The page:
been implemented as macros since the invention of <stdio.h> and I haven't
heard anyone complaining about them...

Dan
-- 
Dan Pop
DESY Zeuthen, RZ group
Email: Dan.Pop@ifh.de
0
Dan.Pop (3615)
4/16/2004 2:41:29 PM
Dan.Pop@cern.ch (Dan Pop) wrote:
>Irrwahn Grausewitz <irrwahn33@freenet.de> writes:
>>CBFalconer <cbfalconer@yahoo.com> wrote:
<snip>
>>>Not bad for a simple minded optimizer.  There is a reason C is
>>>known as structured assembly.
>>
>>IMHO there's good reason to deviate from this POV in the age of 
>>optimizing compilers and 'intelligent' caches.  I'd rather have 
>>my programs waste some cycles than use potentially dangerous 
>>macros;
>
>What is potentially dangerous in macros like getc and putc?  They've
>been implemented as macros since the invention of <stdio.h> and I haven't
>heard anyone complaining about them...

I consider all function-like macros to be potentially dangerous, 
even if I wrote them myself.  By avoiding them [1], I don't have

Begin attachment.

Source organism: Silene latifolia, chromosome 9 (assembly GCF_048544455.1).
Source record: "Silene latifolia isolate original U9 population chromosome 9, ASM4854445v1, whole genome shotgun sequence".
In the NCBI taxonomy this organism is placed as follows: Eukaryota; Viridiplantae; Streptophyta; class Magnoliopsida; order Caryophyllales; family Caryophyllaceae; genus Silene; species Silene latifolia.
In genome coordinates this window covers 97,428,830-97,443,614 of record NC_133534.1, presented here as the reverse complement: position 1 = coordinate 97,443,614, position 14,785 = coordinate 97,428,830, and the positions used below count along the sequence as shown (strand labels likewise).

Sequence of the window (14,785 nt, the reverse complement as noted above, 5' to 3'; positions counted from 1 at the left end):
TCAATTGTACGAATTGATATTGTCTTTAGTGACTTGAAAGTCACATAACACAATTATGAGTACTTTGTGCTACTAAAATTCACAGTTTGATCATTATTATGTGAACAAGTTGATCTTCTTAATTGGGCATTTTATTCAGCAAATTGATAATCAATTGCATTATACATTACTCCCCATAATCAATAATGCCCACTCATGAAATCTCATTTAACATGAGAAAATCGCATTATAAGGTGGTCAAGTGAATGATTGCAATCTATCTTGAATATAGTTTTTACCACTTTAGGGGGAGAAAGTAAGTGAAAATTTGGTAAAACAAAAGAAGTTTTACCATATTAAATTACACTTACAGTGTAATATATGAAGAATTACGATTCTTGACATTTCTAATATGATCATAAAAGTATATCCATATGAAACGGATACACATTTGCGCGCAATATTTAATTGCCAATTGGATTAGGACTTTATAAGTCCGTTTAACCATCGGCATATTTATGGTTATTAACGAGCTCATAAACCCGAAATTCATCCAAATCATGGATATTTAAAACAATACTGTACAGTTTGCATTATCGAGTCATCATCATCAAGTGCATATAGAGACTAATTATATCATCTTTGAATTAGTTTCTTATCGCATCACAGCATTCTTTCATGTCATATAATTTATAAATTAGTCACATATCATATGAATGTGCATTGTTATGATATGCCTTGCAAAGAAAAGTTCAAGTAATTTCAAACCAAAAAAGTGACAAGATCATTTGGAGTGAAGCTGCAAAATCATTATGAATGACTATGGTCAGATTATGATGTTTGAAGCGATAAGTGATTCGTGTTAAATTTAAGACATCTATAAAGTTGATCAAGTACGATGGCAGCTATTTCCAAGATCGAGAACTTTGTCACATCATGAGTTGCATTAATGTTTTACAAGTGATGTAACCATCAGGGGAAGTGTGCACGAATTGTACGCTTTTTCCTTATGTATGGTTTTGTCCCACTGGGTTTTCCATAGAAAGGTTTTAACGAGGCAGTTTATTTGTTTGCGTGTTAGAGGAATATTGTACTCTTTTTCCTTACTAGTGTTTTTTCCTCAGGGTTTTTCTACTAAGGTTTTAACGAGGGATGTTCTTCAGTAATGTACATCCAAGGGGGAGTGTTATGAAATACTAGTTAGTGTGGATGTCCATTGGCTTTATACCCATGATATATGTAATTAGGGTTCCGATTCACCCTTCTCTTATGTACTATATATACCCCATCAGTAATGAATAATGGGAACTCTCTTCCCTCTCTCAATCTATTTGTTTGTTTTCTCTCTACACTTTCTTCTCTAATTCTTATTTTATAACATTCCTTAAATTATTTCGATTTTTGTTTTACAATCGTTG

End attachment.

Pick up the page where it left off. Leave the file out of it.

to think about possible side effects and can concentrate on more 
important things.  You may call me lazy.  :-)

[1] As with all general rules, I occasionally break it.

Regards
-- 
Irrwahn Grausewitz (irrwahn33@freenet.de) 
welcome to clc: http://www.ungerhu.com/jxh/clc.welcome.txt 
clc faq-list  : http://www.faqs.org/faqs/C-faq/faq/ 
clc OT guide  : http://benpfaff.org/writings/clc/off-topic.html
0
irrwahn33 (608)
4/16/2004 6:25:54 PM
Joona I Palaste wrote:
> 
> Why is the standard C type for file handles FILE* instead of FILE?
> AFAIK the type FILE is a pre-defined typedef for some other type anyway.
> So why not make it instead a typedef for a *pointer* to that type? For
> one thing, that would stop people trying to poke around at the insides
> of a FILE. For another, it could allow for cases where the "real" type
> behind FILE is not a pointer to anything.

Because the address of the FILE type object may be significant.
A copy of a FILE type object, might not work the same as the original.

-- 
pete
0
pfiland (6613)
4/17/2004 10:47:00 AM
In <249080h8no18te7gfioo7lsg83hcvdutkl@4ax.com> Irrwahn Grausewitz <irrwahn33@freenet.de> writes: